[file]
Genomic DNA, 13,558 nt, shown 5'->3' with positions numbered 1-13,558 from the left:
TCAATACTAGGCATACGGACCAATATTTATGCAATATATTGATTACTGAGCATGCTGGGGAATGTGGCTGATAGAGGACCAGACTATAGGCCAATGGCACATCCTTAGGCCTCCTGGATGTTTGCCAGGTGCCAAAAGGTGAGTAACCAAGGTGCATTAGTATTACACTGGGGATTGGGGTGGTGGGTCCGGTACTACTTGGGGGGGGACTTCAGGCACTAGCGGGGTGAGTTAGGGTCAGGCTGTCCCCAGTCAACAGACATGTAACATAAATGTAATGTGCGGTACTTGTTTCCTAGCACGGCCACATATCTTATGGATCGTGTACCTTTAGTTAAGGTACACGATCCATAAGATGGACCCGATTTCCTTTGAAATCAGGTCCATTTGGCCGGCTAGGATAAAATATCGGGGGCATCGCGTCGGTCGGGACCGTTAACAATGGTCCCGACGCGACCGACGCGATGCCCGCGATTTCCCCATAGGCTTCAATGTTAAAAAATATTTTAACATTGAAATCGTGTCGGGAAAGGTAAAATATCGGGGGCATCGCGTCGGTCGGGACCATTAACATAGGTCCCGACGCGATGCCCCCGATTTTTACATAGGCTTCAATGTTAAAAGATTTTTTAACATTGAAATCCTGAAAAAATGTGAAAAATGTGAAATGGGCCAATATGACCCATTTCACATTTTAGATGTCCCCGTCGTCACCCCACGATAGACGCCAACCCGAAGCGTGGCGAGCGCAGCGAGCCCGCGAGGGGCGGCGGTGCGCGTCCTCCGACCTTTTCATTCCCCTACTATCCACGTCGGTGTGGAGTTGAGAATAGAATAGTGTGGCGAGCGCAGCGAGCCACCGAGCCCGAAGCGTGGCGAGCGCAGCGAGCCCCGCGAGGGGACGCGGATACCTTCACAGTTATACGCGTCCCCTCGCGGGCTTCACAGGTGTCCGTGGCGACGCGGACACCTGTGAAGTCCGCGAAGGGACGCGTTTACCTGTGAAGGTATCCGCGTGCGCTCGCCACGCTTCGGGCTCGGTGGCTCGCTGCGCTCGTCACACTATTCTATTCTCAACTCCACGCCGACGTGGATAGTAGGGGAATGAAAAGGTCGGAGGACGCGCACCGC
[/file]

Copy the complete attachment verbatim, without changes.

Genomic DNA, 13,558 nt, shown 5'->3' with positions numbered 1-13,558 from the left:
TCAATACTAGGCATACGGACCAATATTTATGCAATATATTGATTACTGAGCATGCTGGGGAATGTGGCTGATAGAGGACCAGACTATAGGCCAATGGCACATCCTTAGGCCTCCTGGATGTTTGCCAGGTGCCAAAAGGTGAGTAACCAAGGTGCATTAGTATTACACTGGGGATTGGGGTGGTGGGTCCGGTACTACTTGGGGGGGGACTTCAGGCACTAGCGGGGTGAGTTAGGGTCAGGCTGTCCCCAGTCAACAGACATGTAACATAAATGTAATGTGCGGTACTTGTTTCCTAGCACGGCCACATATCTTATGGATCGTGTACCTTTAGTTAAGGTACACGATCCATAAGATGGACCCGATTTCCTTTGAAATCAGGTCCATTTGGCCGGCTAGGATAAAATATCGGGGGCATCGCGTCGGTCGGGACCGTTAACAATGGTCCCGACGCGACCGACGCGATGCCCGCGATTTCCCCATAGGCTTCAATGTTAAAAAATATTTTAACATTGAAATCGTGTCGGGAAAGGTAAAATATCGGGGGCATCGCGTCGGTCGGGACCATTAACATAGGTCCCGACGCGATGCCCCCGATTTTTACATAGGCTTCAATGTTAAAAGATTTTTTAACATTGAAATCCTGAAAAAATGTGAAAAATGTGAAATGGGCCAATATGACCCATTTCACATTTTAGATGTCCCCGTCGTCACCCCACGATAGACGCCAACCCGAAGCGTGGCGAGCGCAGCGAGCCCGCGAGGGGCGGCGGTGCGCGTCCTCCGACCTTTTCATTCCCCTACTATCCACGTCGGTGTGGAGTTGAGAATAGAATAGTGTGGCGAGCGCAGCGAGCCACCGAGCCCGAAGCGTGGCGAGCGCAGCGAGCCCCGCGAGGGGACGCGGATACCTTCACAGTTATACGCGTCCCCTCGCGGGCTTCACAGGTGTCCGTGGCGACGCGGACACCTGTGAAGTCCGCGAAGGGACGCGTTTACCTGTGAAGGTATCCGCGTGCGCTCGCCACGCTTCGGGCTCGGTGGCTCGCTGCGCTCGTCACACTATTCTATTCTCAACTCCACGCCGACGTGGATAGTAGGGGAATGAAAAGGTCGGAGGACGCGCACCGC